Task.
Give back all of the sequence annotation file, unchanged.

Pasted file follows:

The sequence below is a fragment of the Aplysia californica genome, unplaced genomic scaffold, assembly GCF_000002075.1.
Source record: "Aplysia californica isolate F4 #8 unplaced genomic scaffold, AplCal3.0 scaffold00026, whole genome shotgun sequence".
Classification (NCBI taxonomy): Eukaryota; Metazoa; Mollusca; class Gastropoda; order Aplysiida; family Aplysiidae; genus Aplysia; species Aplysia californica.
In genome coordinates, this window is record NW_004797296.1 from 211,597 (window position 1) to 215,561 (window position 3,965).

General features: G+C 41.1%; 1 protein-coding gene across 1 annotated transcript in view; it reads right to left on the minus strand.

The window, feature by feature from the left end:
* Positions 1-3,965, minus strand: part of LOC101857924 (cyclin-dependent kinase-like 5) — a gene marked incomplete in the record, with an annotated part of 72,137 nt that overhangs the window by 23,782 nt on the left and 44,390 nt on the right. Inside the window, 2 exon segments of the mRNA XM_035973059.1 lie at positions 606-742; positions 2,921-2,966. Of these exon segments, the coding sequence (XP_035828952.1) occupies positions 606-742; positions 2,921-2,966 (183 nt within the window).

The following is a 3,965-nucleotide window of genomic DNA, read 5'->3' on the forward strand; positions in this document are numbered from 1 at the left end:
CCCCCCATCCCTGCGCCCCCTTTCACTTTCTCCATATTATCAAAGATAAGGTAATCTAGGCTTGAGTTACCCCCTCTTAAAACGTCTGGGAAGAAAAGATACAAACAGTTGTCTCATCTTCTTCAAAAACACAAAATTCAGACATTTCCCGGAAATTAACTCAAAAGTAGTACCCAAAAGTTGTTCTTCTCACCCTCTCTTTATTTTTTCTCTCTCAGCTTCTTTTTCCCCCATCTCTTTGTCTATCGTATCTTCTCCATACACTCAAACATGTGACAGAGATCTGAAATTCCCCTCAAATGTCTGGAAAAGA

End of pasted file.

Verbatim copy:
The sequence below is a fragment of the Aplysia californica genome, unplaced genomic scaffold, assembly GCF_000002075.1.
Source record: "Aplysia californica isolate F4 #8 unplaced genomic scaffold, AplCal3.0 scaffold00026, whole genome shotgun sequence".
Classification (NCBI taxonomy): Eukaryota; Metazoa; Mollusca; class Gastropoda; order Aplysiida; family Aplysiidae; genus Aplysia; species Aplysia californica.
In genome coordinates, this window is record NW_004797296.1 from 211,597 (window position 1) to 215,561 (window position 3,965).

General features: G+C 41.1%; 1 protein-coding gene across 1 annotated transcript in view; it reads right to left on the minus strand.

The window, feature by feature from the left end:
* Positions 1-3,965, minus strand: part of LOC101857924 (cyclin-dependent kinase-like 5) — a gene marked incomplete in the record, with an annotated part of 72,137 nt that overhangs the window by 23,782 nt on the left and 44,390 nt on the right. Inside the window, 2 exon segments of the mRNA XM_035973059.1 lie at positions 606-742; positions 2,921-2,966. Of these exon segments, the coding sequence (XP_035828952.1) occupies positions 606-742; positions 2,921-2,966 (183 nt within the window).

The following is a 3,965-nucleotide window of genomic DNA, read 5'->3' on the forward strand; positions in this document are numbered from 1 at the left end:
CCCCCCATCCCTGCGCCCCCTTTCACTTTCTCCATATTATCAAAGATAAGGTAATCTAGGCTTGAGTTACCCCCTCTTAAAACGTCTGGGAAGAAAAGATACAAACAGTTGTCTCATCTTCTTCAAAAACACAAAATTCAGACATTTCCCGGAAATTAACTCAAAAGTAGTACCCAAAAGTTGTTCTTCTCACCCTCTCTTTATTTTTTCTCTCTCAGCTTCTTTTTCCCCCATCTCTTTGTCTATCGTATCTTCTCCATACACTCAAACATGTGACAGAGATCTGAAATTCCCCTCAAATGTCTGGAAAAGA